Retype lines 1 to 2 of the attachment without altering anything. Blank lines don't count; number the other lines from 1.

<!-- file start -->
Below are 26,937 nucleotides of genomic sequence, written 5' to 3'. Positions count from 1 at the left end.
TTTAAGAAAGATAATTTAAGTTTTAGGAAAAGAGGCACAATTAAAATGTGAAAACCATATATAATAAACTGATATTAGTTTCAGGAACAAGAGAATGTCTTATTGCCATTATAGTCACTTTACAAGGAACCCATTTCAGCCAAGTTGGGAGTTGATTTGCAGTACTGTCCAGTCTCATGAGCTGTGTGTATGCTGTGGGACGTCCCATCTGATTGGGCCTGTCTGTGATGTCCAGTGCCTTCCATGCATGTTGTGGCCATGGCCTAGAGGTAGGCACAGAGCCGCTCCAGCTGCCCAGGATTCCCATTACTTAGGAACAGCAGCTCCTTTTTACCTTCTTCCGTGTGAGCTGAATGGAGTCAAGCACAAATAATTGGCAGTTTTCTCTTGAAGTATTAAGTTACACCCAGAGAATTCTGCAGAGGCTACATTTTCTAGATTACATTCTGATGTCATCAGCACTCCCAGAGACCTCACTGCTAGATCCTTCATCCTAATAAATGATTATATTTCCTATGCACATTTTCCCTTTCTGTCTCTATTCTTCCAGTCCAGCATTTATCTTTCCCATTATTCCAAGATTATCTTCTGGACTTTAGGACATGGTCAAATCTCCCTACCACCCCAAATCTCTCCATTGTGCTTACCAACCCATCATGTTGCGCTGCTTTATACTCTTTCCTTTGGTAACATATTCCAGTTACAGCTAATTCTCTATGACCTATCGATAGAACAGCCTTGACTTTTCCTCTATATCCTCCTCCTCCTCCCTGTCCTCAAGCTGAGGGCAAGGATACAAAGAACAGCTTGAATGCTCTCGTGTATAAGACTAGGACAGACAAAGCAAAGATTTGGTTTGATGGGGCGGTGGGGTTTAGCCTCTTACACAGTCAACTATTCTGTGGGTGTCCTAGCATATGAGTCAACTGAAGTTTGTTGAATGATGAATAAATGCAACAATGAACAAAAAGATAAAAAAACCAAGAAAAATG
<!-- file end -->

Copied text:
Below are 26,937 nucleotides of genomic sequence, written 5' to 3'. Positions count from 1 at the left end.
TTTAAGAAAGATAATTTAAGTTTTAGGAAAAGAGGCACAATTAAAATGTGAAAACCATATATAATAAACTGATATTAGTTTCAGGAACAAGAGAATGTCTTATTGCCATTATAGTCACTTTACAAGGAACCCATTTCAGCCAAGTTGGGAGTTGATTTGCAGTACTGTCCAGTCTCATGAGCTGTGTGTATGCTGTGGGACGTCCCATCTGATTGGGCCTGTCTGTGATGTCCAGTGCCTTCCATGCATGTTGTGGCCATGGCCTAGAGGTAGGCACAGAGCCGCTCCAGCTGCCCAGGATTCCCATTACTTAGGAACAGCAGCTCCTTTTTACCTTCTTCCGTGTGAGCTGAATGGAGTCAAGCACAAATAATTGGCAGTTTTCTCTTGAAGTATTAAGTTACACCCAGAGAATTCTGCAGAGGCTACATTTTCTAGATTACATTCTGATGTCATCAGCACTCCCAGAGACCTCACTGCTAGATCCTTCATCCTAATAAATGATTATATTTCCTATGCACATTTTCCCTTTCTGTCTCTATTCTTCCAGTCCAGCATTTATCTTTCCCATTATTCCAAGATTATCTTCTGGACTTTAGGACATGGTCAAATCTCCCTACCACCCCAAATCTCTCCATTGTGCTTACCAACCCATCATGTTGCGCTGCTTTATACTCTTTCCTTTGGTAACATATTCCAGTTACAGCTAATTCTCTATGACCTATCGATAGAACAGCCTTGACTTTTCCTCTATATCCTCCTCCTCCTCCCTGTCCTCAAGCTGAGGGCAAGGATACAAAGAACAGCTTGAATGCTCTCGTGTATAAGACTAGGACAGACAAAGCAAAGATTTGGTTTGATGGGGCGGTGGGGTTTAGCCTCTTACACAGTCAACTATTCTGTGGGTGTCCTAGCATATGAGTCAACTGAAGTTTGTTGAATGATGAATAAATGCAACAATGAACAAAAAGATAAAAAAACCAAGAAAAATG